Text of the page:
A bankruptcy trustee is a private individual or corporation, appointed by the court, and is responsible for reviewing the bankruptcy petition and schedules. The trustee can also take action to recover any property involved in the bankruptcy estate.
A bankruptcy trustee is responsible for the liquidation of assets and the distribution of payment to creditors. In Chapter 13, the trustee also monitors the debtor’s payment plan and makes payments to creditors.
Will I Have To Appear In Bankruptcy Court?
As an officer of a United States district court, the District of Maryland’s bankruptcy judge has judicial power over all bankruptcy cases. However, most bankruptcy proceedings are administrative and occur outside of the courthouse. A trustee handles almost all of the proceedings. In all but a few cases, a court appearance is unlikely unless there is an objection raised in the case.

What Information Do I Need To Provide For Bankruptcy Filing?

When you file for bankruptcy, you will be asked to provide all relevant financial information. This could include:

  • All sources of current income
  • Prior two years of major financial transactions
  • Monthly living expenses
  • Secured and unsecured debts
  • All holdings in stocks, bonds, or other financial assets
  • Property/real estate deeds
  • Prior two years state and federal income tax returns
  • Car titles
  • Loan documents

What Forms Do I Have To Fill Out For Bankruptcy Filing?

The forms required for bankruptcy filing vary from case to case. First of all, there is a form that calculates the means test. There are also forms specific to Chapter 7 or Chapter 13 filing. Finally, there are additional forms, called schedules, that record data about creditors, debt, income, assets, expenses, and overall financial affairs. The US Bankruptcy Court District of Maryland provides an online library of forms.

Do I Have To Attend Any Bankruptcy Meetings?

After the bankruptcy forms have been filed, a trustee will review your case and assume legal control over all non-exempt property and assets. These will be sold and the proceeds will go towards paying the creditors. In most cases you will be asked to attend a “341 meeting” with the trustee and possibly with some of the creditors. This meeting usually occurs about a month after filing. This meeting gives creditors a chance to make any objections or ask questions. The meeting is usually brief lasting 5-15 minutes.. It is uncommon for creditors to attend Chapter 7 meetings, and one or two creditors might attend Chapter 13 meetings.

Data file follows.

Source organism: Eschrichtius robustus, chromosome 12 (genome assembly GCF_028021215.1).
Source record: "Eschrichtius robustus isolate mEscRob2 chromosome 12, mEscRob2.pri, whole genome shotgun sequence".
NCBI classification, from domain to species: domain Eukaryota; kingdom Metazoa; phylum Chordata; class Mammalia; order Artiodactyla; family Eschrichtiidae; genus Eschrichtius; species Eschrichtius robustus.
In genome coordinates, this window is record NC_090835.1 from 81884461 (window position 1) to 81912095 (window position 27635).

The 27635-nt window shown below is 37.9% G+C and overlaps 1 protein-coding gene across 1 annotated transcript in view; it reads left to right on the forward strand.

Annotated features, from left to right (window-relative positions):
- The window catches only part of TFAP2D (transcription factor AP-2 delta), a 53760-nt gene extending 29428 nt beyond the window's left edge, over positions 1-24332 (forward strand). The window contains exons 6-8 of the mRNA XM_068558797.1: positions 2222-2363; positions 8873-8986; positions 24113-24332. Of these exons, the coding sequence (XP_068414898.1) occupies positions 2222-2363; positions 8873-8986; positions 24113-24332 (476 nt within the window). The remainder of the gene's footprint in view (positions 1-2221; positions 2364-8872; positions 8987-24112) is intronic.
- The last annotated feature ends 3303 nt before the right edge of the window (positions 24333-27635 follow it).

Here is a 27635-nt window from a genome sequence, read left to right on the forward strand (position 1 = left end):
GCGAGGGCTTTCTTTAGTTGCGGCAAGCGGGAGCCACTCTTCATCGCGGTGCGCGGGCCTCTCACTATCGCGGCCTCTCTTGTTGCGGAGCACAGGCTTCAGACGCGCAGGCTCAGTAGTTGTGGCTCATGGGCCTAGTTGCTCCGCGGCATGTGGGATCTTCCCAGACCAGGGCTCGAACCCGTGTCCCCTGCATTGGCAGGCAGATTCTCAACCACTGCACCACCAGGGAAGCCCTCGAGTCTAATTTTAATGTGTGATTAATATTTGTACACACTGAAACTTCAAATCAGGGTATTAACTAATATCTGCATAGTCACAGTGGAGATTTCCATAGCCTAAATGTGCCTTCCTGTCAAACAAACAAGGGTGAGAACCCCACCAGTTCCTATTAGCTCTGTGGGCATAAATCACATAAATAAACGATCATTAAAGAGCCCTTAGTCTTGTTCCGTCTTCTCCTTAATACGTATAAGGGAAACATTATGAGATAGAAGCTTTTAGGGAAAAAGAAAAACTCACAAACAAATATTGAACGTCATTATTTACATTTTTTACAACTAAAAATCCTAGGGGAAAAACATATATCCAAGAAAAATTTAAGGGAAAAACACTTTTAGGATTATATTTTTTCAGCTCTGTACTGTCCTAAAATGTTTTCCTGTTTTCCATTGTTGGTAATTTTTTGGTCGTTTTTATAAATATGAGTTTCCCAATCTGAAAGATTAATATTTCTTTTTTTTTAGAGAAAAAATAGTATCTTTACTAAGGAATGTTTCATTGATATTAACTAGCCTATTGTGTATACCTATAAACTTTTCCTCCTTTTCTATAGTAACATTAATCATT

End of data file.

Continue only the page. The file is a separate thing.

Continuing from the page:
In these meetings, it pays to have a reliable lawyer in the event that there are any objections and to make sure nothing is overlooked.

How Does Bankruptcy Protect Me?

Bankruptcy provides you with certain legal protections. For example, once your petition has been filed, a letter is sent to all creditors for an “automatic stay.” This means they are not permitted to communicate with you in any way, or demand payment, outside of the bankruptcy proceedings.
Bankruptcy can also stop foreclosure on your home or avoid the repossession of a vehicle or property. You can also make a claim to have property returned to you against creditors that may have repossessed assets from you fraudulently. Bankruptcy can also prevent or restore terminated utility service.

What Happens After I File For Bankruptcy?

In the case of Chapter 7, your debts are discharged when the process is finished. In Chapter 13, you will have to make payments and report to the bankruptcy trustee until the payment term ends. For all cases, before your debts are fully discharged, you will also be required to attend a debtor education course. This course teaches you how to develop a personal budget, manage money, and use credit appropriately.

What Is Discharge And Why Is It Important?

A bankruptcy discharge releases the debtor completely from any liability for the debts outlined in the bankruptcy petition. Creditors can no longer take any action in any way against the debtor after discharge. Once the bankruptcy has been filed and no objections are raised, the discharge occurs automatically.
Trustees and creditors have 60 days to challenge the decision to discharge. If no objections arise, you are notified within three to six months by mail of the discharge of your debts. For Chapter 13, you will need to attend a hearing to confirm that all payments have been made in agreement with the bankruptcy filing.

Will My Credit Be Affected By Filing For Bankruptcy?

Bankruptcy information can appear on your credit report for up to ten years, but the effects on credit are generally much shorter lived. In fact filing for bankruptcy often improves one’s credit. The US Bankruptcy Court District of Maryland has no role in providing this information. However, the credit rating organizations receive information reported to them by creditors. After filing for bankruptcy, it is a good idea to contact the three main credit agencies and send them a copy of your petition and schedules. This makes sure the information they have is accurate. The three agencies responsible for generating credit reports are

You can also get a free credit report from Beware not to provide or ask for credit information from other agencies if you are not sure about their credibility.

Will Bankruptcy Take Care Of All My Debts?

All allowable debts in the bankruptcy filing are wiped clean 100%. However, there are some debts that do not apply to bankruptcy. For example, future payments on home mortgages are the responsibility of the person who took out the loan. However, if the property ends up being sold, bankruptcy can free you from having to pay additional money. Also, child support, alimony, legal fines, some taxes, and student loans generally are not discharged through bankruptcy.


Filing for bankruptcy in Maryland involves a process that protects your legal rights, and settles debts with creditors. The process can be complex, and good legal counsel helps ensure that nothing is overlooked.